Sunday, May 18, 2014

Blow Hard: Jude Law in Dom Hemingway

In Richard Shepard's incessantly verbose Dom Hemingway, Jude Law plays the title character, a British safecracker who has spent 12 years in prison for not ratting out his boss. Pumped up like a Cockney Jake LaMotta and with Popeye biceps to match, Hemingway is a boastful blowhard who in the opening scene gets progressively hard from the blow job he's receiving from a fellow prisoner. Hemingway, eager to be released so he can finally get the money owed him, addresses the camera while crowing about being – quite literally – the cock of the walk until he finally ejaculates. The stunt of watching Jude Law, who has built a career portraying mostly mild-mannered sorts, spitting invective at the same pace as his mounting erection is a clever joke. But Dom Hemingway can't sustain the cartoon intensity of its lead character because there's nothing behind the bluster. It's a one-note joke about potency and it dies with the money shot.

While there is some semblance of a plot, there isn't much drive in the story beyond Dom's bottomless rage. Besides the infantile rages, which are self-consciously peppered with equal proportions of verbal acuity and street slang, there is little dramatic motivation provided to make much sense of his behaviour. And you get the feeling that we're not supposed to make much sense of it. Dom Hemingway is the bastard child of Tarantino, where dialogue doesn't reveal character but instead reflects back on itself to make us feel hip to its style and sparing the viewer ever engaging the possibility of dramatic content. Despite the slick nihilism of the picture, though, Jude Law still manages to hold the audience with the musical rhythms of his patter turning the pungent dialogue into British working-class rap. If early in his career, Law seemed almost shy of the camera discovering something beneath his cultivated charm (as he was in The Talented Mr. Ripley), he has been a stronger presence on the screen in recent years. Whether it's in the soulful humour and resourcefulness he brings to Dr. Watson in Sherlock Holmes, or the traces of fragile, unarticulated passion he revealed as Karenin in Joe Wright's Anna Karenina, Jude Law has shed the Teflon that made him so opaque in pictures like Alfie and Closer. (Back then, he made his strongest impression as a mecha, Gigolo Joe, in Steven Spielberg's A.I.) In Dom Hemingway, he gives himself over to the role much like Terrence Stamp did in a similar part in Steven Soderbergh's The Limey except that Law is left showboating (unlike Stamp) because the character has no role to play, or any real demons to confront.

Jude Law & Richard E. Grant
Shepard saddles Hemingway with a best friend, Dickie (Richard E. Grant), who accompanies him to the villa of Dom's former boss, Ivan (Demián Bichir), to collect his cash. But Grant is doing the straight man role here. While that may seem as daring as having Law playing the macho psychopath, Grant ends up completely stranded. Richard E. Grant brought real Shakespearean fire to his raging Thespian in Withnail & I, but playing passive in Dom Hemingway leaves him gutted. You can't figure out why these two are such loyal friends. They seemed to be joined at the hip because the screenplay tells them so. (Shepard's earlier 2005 feature, The Matador, had a similar problem with Pierce Brosnan playing a self-destructive hit-man who also goes on numerous verbal rampages for no apparent purpose as he inexplicably teams up with a mild-mannered businessman played by Greg Kinnear.)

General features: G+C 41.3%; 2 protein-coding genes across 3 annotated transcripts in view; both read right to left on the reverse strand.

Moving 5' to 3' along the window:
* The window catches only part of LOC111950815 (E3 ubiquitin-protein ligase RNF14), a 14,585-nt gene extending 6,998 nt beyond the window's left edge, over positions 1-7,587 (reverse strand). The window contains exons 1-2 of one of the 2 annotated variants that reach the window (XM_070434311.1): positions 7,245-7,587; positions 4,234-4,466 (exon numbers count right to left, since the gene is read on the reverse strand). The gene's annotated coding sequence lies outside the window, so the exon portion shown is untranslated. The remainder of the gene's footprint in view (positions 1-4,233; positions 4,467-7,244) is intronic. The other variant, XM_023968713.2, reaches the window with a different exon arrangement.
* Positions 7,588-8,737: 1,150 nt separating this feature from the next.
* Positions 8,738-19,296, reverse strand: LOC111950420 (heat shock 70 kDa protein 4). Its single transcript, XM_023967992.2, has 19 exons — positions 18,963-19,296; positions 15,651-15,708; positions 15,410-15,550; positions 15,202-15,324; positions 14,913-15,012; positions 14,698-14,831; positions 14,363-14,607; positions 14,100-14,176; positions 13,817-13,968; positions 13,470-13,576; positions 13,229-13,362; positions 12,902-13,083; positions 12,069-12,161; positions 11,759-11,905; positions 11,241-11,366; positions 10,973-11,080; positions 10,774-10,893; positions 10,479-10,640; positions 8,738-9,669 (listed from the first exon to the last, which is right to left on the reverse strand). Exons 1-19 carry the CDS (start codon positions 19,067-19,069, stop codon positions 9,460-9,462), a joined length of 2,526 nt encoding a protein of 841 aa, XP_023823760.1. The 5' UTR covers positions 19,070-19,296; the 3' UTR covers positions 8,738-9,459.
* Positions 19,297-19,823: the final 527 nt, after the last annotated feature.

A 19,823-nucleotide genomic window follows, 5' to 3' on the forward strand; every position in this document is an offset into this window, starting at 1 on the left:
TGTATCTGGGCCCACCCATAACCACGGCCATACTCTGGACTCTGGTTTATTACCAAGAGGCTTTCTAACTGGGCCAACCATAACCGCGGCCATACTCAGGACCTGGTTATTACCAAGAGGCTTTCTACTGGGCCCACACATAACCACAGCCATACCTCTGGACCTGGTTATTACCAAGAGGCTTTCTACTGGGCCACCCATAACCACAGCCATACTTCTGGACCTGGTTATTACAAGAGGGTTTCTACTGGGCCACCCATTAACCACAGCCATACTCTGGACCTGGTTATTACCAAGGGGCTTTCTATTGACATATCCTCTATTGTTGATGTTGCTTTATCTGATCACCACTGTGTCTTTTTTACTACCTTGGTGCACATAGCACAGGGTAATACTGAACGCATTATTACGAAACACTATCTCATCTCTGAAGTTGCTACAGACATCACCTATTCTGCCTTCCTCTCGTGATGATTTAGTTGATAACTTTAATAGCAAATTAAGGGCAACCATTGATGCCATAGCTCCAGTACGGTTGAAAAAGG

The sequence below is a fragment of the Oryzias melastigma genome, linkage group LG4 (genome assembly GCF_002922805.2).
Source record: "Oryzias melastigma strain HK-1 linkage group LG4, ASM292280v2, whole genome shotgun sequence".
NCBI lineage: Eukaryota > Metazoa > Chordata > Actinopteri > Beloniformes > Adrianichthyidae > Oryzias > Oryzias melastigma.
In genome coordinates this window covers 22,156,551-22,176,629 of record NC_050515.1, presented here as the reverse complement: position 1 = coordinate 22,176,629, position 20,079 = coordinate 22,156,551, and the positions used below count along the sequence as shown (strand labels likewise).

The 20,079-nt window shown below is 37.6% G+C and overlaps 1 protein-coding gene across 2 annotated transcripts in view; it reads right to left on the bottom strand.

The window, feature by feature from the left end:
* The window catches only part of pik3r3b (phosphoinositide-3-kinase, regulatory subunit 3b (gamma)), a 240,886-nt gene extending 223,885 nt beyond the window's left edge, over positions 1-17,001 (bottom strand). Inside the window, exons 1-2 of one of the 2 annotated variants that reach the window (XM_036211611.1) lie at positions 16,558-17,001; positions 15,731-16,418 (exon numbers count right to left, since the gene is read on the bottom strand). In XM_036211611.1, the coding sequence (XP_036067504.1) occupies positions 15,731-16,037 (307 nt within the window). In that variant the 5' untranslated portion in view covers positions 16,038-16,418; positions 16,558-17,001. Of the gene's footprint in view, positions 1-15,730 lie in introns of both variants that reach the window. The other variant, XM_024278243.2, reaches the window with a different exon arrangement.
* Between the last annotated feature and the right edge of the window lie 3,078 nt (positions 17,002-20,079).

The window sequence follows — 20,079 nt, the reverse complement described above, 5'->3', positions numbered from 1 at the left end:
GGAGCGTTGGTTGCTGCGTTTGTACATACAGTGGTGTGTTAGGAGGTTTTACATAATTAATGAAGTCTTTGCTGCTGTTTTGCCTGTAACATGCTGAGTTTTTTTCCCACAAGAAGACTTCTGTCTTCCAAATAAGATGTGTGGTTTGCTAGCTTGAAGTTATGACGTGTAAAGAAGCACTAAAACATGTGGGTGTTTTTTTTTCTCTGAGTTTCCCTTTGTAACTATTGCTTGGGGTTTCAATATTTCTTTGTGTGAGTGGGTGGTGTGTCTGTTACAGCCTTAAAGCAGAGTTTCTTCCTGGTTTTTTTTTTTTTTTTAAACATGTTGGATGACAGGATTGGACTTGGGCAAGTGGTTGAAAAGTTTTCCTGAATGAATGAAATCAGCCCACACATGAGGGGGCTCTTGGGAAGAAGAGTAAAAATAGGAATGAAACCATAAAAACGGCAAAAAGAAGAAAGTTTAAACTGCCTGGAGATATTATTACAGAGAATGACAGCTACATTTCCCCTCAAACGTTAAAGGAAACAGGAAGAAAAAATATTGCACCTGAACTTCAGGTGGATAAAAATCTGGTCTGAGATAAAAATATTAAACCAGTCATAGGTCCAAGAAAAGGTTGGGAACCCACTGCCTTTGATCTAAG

The plot of Dom Hemingway seems just as arbitrary as its characterizations. When Dom openly flirts with Ivan's Romanian girlfriend Paolina (Mădălina Diana Ghenea) and aggressively insults the crime boss, it's mordantly funny, but it makes no sense given his pure expediency. Who knows? Perhaps we're supposed to think that his raging dick also makes him a stupid dick. But instead of getting himself killed, Dom apologizes and Ivan delivers £750,000 and provides a wild night of partying. Afterwards, they go driving in Ivan's car when a smash-up leaves Ivan dead and Paolina gone with Dom's cash. As Dom goes on a tear to find his dough, Melody (Kerry Condon), a reflectively sweet party girl he'd been hanging with, and whose life he'd saved at the crash, tells him sagely that he's destined for good luck. His fortune turns out to be the possibility to reconcile with his estranged daughter, Evelyn (Emilia Clarke), who has hated him since her mother died and her dad went to prison. Now a grandfather, Dom has to choose between the lost cash and the chance at being a proper parent. Guess which side wins out? (Our bad luck.)

In a sense, Dom Hemingway is a throwaway lark that, like Sexy Beast, where Ben Kingsley played a similar violent con on a mission, gives actors known for certain character roles a chance to try their chops playing against type. But the picture is also reflective of what passes for genre filmmaking today. There was a time when many directors sought to transcend genre by thinking past it and taking the audience into uncharted ground. But the crime genre, including Pulp Fiction and Lock, Stock and Two Smoking Barrels, is no longer about daring forays down roads to perdition. Their trails ultimately lead nowhere.

– Kevin Courrier is a freelance writer/broadcaster, film critic and author (Dangerous Kitchen: The Subversive World of Zappa,Randy Newman's American Dreams33 1/3 Captain Beefheart's Trout Mask ReplicaArtificial Paradise: The Dark Side of The Beatles Utopian Dream). Courrier teaches part-time film courses to seniors through the LIFE Institute at Ryerson University in Toronto and other venues. His forthcoming book is Reflections in the Hall of Mirrors: American Movies and the Politics of Idealism.

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